Cite as: Margaret Clunies Ross (ed.) 2017, ‘Ǫrvar-Odds saga 80 (Ǫrvar-Oddr, Ævidrápa 10)’ in Margaret Clunies Ross (ed.), Poetry in fornaldarsögur. Skaldic Poetry of the Scandinavian Middle Ages 8. Turnhout: Brepols, p. 895.
|Vér kaupskipi kómum heilu
at, þar er Bjarmar byggðir áttu.
|Eyddum eldi ættir þeira; |
unnum löskvan láðmann tekinn.
Vér kómum kaupskipi heilu at, þar er Bjarmar áttu byggðir. Eyddum ættir þeira eldi; unnum löskvan láðmann tekinn.
We brought our trading ship unharmed to where the Permians had their settlements. We destroyed their families with fire; we managed to capture a lazy guide.
Mss: 343a(80v), 471(94r), 173ˣ(61rb) (Ǫrv)
Readings:  kómum: so 471, 173ˣ, ‘kuonum’ 343a  unnum: fengum 471; löskvan: röskvan 173ˣ  láðmann: ráðmann 173ˣ; tekinn: tekit 471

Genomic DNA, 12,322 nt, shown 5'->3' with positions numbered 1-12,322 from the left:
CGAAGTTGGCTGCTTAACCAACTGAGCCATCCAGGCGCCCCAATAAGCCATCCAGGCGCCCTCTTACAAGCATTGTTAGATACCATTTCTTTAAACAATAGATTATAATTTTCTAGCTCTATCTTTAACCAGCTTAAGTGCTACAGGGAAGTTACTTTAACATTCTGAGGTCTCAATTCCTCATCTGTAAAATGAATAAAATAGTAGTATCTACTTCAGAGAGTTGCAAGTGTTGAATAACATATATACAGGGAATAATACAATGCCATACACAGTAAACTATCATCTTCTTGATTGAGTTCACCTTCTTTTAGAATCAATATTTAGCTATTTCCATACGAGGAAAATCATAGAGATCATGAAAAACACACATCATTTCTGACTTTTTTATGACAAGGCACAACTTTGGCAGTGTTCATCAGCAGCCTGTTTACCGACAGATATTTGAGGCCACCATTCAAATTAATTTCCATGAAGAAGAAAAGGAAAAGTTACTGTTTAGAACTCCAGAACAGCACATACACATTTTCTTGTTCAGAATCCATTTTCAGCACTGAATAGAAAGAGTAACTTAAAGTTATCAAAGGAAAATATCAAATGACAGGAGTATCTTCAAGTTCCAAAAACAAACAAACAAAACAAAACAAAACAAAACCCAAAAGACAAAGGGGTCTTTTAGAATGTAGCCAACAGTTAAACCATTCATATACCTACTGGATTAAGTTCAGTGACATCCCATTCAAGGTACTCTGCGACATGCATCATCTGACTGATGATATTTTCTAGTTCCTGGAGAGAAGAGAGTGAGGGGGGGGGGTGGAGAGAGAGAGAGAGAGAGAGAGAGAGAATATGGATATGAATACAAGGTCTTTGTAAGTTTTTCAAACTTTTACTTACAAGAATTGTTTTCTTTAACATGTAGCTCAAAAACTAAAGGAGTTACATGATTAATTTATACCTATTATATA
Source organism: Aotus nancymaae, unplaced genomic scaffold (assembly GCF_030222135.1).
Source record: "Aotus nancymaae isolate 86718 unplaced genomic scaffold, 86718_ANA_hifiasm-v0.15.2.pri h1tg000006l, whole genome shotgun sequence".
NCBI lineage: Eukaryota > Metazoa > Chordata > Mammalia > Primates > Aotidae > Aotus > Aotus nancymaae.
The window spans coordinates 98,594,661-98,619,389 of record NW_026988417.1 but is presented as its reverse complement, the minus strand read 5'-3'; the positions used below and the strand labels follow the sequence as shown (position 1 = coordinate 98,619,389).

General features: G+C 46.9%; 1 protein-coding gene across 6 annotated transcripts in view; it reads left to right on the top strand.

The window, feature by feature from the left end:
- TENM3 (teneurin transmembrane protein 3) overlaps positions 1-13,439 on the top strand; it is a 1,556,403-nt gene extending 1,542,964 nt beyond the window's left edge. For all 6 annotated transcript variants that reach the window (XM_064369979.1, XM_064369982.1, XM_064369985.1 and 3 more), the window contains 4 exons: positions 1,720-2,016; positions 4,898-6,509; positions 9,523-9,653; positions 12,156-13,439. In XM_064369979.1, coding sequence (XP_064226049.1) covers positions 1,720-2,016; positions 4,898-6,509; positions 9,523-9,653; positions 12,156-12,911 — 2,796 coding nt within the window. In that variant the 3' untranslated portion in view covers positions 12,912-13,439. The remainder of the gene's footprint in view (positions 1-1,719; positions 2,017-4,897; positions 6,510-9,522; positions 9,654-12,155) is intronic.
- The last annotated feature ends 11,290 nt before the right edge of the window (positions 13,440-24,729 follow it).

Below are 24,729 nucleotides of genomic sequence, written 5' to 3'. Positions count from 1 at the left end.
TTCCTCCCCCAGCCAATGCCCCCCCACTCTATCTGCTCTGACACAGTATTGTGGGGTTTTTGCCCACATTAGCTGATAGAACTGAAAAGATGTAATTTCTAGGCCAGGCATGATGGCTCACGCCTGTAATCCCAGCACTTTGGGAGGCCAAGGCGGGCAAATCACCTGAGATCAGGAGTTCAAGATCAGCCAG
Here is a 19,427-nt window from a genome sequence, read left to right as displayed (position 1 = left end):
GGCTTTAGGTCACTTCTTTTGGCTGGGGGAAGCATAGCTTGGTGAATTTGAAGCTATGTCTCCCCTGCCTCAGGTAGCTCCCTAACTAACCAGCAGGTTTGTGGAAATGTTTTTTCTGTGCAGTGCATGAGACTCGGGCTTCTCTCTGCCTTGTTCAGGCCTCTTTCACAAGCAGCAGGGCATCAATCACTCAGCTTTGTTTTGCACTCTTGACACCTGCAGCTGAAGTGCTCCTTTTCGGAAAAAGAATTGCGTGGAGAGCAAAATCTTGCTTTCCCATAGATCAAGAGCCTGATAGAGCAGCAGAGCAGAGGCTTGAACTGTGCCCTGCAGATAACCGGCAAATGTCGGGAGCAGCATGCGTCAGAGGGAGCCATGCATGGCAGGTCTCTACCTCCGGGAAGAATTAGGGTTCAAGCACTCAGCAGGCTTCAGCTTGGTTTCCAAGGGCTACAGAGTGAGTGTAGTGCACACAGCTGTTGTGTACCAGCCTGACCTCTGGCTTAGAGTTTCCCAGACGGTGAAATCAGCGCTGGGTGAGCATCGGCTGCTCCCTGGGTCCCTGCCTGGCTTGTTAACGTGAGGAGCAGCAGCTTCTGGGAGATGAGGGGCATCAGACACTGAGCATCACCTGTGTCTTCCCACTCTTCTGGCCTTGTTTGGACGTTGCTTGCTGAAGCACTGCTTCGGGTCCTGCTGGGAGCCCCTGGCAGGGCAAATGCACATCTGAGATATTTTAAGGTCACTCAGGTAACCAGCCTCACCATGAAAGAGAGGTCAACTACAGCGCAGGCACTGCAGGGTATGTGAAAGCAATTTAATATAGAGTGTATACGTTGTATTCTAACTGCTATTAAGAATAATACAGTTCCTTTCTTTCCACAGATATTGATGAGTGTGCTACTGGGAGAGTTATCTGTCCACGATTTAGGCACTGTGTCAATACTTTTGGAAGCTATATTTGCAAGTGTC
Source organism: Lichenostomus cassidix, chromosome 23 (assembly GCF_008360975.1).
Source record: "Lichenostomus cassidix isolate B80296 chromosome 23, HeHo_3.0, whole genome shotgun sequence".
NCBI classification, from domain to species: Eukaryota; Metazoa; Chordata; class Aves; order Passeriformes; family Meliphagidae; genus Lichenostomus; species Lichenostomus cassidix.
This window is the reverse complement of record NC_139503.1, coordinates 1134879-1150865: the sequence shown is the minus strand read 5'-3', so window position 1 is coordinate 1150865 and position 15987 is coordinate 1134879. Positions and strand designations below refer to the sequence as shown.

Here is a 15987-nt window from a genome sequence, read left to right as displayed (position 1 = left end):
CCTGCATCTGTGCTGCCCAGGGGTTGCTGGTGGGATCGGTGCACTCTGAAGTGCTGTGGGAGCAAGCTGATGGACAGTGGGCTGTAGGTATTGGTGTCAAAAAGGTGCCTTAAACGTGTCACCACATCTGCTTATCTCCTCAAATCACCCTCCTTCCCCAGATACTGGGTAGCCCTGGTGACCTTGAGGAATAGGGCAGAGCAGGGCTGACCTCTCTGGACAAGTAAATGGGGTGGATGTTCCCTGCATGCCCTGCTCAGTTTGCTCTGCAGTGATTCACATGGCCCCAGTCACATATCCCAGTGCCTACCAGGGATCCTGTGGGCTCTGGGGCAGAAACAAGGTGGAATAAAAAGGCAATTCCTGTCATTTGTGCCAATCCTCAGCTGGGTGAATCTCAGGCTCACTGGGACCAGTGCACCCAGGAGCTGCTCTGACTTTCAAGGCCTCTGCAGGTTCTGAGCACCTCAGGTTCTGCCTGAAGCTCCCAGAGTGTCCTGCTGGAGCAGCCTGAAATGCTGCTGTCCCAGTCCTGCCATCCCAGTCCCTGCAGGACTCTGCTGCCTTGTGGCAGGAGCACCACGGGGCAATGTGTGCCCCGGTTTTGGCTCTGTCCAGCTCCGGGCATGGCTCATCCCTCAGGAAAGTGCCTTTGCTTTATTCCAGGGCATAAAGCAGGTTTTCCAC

Editions: Skj: Anonyme digte og vers [XIII], E. 10. Vers af Fornaldarsagaer: Af Ǫrvar-Oddssaga IX 10: AII, 308, BII, 326, Skald II, 174, NN §2603; Ǫrv 1888, 199, FSGJ 2, 343.
Notes:  ættir ‘their families’: Kock (NN §2603) makes a rather unconvincing case for understanding ættir to mean ‘settlements’, parallel to byggðir in l. 2. — [7-8] unnum löskvan láðmann tekinn ‘we managed to capture a lazy guide’: According to the saga prose (Ǫrv 1888, 28-31), Oddr realises that a serving man (byrli) among the Permians can speak Norse, so he captures the man and takes him to his ship. The man later acts as a guide and tells the raiding party the whereabouts of a mound full of silver. Finnur Jónsson (Skj B) gives the word laðmann with a short <a>, but under LP: láðmaðr suggests that the word is probably the same as the láðmaðr ‘guide’ of Mark Eirdr 24/6II, the only other attested use in skaldic verse. Cf. NN §2603. The noun is generally considered a loan from OE lādmann ‘pilot, guide’, which has a long vowel in the first syllable.